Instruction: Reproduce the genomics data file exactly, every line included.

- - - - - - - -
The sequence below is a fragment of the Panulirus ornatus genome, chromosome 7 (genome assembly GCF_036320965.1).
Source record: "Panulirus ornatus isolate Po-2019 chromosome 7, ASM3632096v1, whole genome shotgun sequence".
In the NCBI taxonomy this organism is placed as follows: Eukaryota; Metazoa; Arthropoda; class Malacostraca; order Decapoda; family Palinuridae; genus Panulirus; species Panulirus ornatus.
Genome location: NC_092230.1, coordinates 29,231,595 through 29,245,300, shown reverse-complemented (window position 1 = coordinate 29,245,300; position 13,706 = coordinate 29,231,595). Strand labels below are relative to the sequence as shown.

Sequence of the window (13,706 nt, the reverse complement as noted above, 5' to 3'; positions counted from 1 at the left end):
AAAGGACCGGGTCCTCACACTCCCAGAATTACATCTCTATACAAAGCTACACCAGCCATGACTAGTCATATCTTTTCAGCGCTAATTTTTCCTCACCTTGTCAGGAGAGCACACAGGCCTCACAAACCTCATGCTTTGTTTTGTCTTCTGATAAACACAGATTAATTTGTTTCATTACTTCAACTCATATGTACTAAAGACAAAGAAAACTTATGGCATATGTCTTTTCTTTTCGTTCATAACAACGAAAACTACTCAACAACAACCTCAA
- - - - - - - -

The sequence below is a fragment of the Panulirus ornatus genome, chromosome 7 (genome assembly GCF_036320965.1).
Source record: "Panulirus ornatus isolate Po-2019 chromosome 7, ASM3632096v1, whole genome shotgun sequence".
In the NCBI taxonomy this organism is placed as follows: Eukaryota; Metazoa; Arthropoda; class Malacostraca; order Decapoda; family Palinuridae; genus Panulirus; species Panulirus ornatus.
Genome location: NC_092230.1, coordinates 29,231,595 through 29,245,300, shown reverse-complemented (window position 1 = coordinate 29,245,300; position 13,706 = coordinate 29,231,595). Strand labels below are relative to the sequence as shown.

Sequence of the window (13,706 nt, the reverse complement as noted above, 5' to 3'; positions counted from 1 at the left end):
AAAGGACCGGGTCCTCACACTCCCAGAATTACATCTCTATACAAAGCTACACCAGCCATGACTAGTCATATCTTTTCAGCGCTAATTTTTCCTCACCTTGTCAGGAGAGCACACAGGCCTCACAAACCTCATGCTTTGTTTTGTCTTCTGATAAACACAGATTAATTTGTTTCATTACTTCAACTCATATGTACTAAAGACAAAGAAAACTTATGGCATATGTCTTTTCTTTTCGTTCATAACAACGAAAACTACTCAACAACAACCTCAA